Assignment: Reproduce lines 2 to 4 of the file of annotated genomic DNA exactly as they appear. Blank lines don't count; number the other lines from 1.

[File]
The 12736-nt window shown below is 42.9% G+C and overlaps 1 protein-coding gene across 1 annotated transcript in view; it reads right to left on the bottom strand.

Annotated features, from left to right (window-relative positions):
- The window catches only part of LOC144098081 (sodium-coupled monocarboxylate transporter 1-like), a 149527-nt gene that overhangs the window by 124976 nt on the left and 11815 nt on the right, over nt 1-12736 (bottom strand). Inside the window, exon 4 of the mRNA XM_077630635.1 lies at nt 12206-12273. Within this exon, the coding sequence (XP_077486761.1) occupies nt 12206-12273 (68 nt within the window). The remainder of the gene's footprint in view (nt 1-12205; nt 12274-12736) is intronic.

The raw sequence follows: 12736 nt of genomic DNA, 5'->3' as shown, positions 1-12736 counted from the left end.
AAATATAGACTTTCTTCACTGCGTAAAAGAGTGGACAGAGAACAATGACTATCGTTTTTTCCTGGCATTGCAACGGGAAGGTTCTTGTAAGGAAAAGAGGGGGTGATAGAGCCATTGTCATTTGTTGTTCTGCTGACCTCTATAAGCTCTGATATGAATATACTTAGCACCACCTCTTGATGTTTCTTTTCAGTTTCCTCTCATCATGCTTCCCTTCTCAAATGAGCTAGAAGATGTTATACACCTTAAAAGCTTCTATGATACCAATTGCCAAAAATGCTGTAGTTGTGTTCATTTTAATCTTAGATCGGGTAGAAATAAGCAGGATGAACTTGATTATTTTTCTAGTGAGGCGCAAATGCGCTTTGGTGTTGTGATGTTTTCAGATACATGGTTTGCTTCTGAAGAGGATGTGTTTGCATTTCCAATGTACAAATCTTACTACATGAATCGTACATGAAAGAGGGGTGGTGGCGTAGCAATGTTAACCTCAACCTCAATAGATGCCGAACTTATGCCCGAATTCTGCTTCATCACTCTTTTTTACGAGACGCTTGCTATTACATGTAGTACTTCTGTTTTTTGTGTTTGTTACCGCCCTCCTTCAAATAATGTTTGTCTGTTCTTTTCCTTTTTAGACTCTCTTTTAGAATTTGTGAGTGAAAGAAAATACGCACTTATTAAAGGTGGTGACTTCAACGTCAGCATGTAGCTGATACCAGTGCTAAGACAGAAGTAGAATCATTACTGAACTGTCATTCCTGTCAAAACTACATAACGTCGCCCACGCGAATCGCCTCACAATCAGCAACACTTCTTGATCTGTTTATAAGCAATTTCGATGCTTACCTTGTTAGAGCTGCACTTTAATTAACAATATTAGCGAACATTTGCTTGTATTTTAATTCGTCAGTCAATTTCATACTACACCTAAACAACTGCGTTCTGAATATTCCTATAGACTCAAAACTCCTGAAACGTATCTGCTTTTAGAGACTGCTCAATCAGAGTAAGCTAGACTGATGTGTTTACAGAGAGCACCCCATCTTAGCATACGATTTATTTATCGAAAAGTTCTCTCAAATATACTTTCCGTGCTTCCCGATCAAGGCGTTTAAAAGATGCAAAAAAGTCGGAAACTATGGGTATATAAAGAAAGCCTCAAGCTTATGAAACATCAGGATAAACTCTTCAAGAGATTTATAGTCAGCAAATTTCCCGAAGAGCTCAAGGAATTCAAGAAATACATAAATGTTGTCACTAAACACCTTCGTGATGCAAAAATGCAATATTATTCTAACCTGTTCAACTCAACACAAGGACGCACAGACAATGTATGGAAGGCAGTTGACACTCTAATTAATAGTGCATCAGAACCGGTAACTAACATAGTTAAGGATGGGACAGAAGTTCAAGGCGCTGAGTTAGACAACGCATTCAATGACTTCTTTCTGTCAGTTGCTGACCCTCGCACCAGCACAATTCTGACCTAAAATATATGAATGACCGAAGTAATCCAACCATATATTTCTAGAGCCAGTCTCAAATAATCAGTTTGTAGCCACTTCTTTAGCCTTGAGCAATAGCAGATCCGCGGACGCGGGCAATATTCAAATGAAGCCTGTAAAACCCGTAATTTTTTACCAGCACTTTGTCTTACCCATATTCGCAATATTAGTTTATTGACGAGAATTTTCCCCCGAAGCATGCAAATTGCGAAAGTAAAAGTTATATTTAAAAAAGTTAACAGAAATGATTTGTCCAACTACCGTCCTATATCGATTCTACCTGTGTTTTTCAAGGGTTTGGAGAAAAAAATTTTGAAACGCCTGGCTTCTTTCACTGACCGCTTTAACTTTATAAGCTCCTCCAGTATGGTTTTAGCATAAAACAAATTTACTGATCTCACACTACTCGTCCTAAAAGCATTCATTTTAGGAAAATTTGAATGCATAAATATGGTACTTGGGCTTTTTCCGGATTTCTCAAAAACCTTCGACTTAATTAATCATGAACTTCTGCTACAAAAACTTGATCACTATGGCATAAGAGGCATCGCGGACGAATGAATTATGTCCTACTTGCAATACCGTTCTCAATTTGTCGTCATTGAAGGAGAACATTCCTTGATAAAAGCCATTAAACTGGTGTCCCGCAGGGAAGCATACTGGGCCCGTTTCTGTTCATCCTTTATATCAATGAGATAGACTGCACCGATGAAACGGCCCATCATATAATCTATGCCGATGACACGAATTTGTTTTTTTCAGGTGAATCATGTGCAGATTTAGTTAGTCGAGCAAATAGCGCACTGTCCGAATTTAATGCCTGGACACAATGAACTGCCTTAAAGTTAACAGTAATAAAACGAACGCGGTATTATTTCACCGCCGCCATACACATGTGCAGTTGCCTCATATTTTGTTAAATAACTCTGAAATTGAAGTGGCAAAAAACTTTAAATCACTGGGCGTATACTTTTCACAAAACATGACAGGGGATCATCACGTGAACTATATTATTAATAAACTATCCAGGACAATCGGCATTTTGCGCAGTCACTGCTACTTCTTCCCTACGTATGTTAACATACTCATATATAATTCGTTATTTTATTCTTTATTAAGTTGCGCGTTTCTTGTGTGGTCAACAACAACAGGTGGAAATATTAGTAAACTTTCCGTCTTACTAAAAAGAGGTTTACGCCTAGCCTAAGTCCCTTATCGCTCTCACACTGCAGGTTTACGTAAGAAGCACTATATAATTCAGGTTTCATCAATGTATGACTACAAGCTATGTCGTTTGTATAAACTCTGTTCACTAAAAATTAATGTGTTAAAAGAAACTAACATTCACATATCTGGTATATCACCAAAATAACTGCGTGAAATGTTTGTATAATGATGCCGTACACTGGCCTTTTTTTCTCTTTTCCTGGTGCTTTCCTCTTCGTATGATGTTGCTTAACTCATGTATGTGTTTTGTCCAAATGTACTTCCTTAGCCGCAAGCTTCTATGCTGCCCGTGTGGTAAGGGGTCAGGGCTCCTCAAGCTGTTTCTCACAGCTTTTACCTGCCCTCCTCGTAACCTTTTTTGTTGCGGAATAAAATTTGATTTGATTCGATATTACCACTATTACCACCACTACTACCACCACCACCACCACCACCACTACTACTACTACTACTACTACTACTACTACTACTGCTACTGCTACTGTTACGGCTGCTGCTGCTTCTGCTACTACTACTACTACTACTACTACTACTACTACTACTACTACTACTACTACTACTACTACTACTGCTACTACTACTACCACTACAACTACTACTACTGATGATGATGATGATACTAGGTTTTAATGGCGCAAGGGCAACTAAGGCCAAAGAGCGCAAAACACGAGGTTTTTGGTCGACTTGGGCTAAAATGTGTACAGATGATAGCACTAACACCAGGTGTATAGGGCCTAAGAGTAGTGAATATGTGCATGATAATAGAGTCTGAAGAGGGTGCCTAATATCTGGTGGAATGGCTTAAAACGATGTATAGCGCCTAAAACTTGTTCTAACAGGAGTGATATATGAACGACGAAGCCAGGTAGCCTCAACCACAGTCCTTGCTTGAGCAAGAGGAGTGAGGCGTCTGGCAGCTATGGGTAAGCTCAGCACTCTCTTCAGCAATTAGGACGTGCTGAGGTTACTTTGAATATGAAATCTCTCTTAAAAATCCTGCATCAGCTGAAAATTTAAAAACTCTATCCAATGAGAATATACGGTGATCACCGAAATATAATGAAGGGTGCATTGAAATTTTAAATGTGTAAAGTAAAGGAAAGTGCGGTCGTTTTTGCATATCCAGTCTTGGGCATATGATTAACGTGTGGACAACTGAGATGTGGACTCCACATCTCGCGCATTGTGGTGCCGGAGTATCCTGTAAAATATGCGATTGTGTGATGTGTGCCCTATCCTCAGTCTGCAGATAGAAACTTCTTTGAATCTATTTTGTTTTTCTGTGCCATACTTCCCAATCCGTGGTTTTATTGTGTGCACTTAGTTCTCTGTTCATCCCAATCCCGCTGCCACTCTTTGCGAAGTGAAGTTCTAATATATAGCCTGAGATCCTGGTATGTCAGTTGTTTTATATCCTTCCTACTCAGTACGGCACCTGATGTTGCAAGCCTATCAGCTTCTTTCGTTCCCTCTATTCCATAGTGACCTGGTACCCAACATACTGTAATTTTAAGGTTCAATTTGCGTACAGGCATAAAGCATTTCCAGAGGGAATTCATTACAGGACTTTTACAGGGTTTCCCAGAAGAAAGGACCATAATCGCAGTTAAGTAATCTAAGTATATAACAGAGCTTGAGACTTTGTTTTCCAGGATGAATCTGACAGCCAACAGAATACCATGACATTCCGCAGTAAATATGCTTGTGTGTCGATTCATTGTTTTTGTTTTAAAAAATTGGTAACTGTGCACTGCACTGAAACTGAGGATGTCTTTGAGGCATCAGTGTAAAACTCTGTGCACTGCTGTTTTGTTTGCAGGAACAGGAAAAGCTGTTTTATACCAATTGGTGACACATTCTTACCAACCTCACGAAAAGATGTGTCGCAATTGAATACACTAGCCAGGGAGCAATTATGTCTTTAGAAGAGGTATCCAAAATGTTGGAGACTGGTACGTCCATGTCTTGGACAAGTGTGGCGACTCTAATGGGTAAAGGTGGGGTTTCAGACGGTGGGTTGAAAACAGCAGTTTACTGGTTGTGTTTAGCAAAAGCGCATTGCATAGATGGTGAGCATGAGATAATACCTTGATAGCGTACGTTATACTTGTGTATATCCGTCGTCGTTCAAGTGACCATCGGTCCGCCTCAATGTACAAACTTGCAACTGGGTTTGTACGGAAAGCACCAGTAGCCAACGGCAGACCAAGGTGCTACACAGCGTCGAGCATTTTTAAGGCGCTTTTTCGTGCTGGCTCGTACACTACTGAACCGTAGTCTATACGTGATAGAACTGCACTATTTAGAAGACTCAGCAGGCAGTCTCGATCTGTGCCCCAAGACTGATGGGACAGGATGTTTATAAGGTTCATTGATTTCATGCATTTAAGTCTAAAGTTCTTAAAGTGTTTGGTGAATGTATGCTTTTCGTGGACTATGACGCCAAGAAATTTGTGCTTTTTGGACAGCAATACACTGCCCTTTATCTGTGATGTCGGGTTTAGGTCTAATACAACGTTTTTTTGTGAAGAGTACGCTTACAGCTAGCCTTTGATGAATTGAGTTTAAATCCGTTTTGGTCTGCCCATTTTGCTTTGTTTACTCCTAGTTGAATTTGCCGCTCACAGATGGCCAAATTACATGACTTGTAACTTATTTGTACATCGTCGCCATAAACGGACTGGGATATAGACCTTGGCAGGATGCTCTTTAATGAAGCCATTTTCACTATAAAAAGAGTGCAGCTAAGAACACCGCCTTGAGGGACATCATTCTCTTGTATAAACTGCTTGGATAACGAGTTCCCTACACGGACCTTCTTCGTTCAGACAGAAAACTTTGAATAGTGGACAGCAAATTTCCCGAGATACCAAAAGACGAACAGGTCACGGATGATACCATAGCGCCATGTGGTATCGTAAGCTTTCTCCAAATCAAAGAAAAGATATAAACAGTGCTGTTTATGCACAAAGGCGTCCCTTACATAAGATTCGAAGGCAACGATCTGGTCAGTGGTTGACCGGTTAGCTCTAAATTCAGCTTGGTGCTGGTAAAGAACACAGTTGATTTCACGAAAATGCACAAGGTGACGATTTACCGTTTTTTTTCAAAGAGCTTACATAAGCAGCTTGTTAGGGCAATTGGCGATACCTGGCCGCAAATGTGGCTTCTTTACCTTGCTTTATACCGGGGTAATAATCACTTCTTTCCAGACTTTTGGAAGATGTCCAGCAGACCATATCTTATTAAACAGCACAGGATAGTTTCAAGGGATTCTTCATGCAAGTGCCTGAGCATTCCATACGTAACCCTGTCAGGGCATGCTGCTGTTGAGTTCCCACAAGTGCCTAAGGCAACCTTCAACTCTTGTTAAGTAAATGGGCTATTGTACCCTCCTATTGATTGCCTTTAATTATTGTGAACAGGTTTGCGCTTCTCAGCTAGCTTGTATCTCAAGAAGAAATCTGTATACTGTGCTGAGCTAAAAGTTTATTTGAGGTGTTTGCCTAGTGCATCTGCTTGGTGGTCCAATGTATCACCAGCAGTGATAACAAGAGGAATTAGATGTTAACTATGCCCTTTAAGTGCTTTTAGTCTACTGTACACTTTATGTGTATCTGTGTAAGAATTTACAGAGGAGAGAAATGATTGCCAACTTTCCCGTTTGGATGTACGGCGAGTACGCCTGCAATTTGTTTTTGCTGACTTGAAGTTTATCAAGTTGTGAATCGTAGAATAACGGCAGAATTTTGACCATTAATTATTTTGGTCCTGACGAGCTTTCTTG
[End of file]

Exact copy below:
Annotated features, from left to right (window-relative positions):
- The window catches only part of LOC144098081 (sodium-coupled monocarboxylate transporter 1-like), a 149527-nt gene that overhangs the window by 124976 nt on the left and 11815 nt on the right, over nt 1-12736 (bottom strand). Inside the window, exon 4 of the mRNA XM_077630635.1 lies at nt 12206-12273. Within this exon, the coding sequence (XP_077486761.1) occupies nt 12206-12273 (68 nt within the window). The remainder of the gene's footprint in view (nt 1-12205; nt 12274-12736) is intronic.

The raw sequence follows: 12736 nt of genomic DNA, 5'->3' as shown, positions 1-12736 counted from the left end.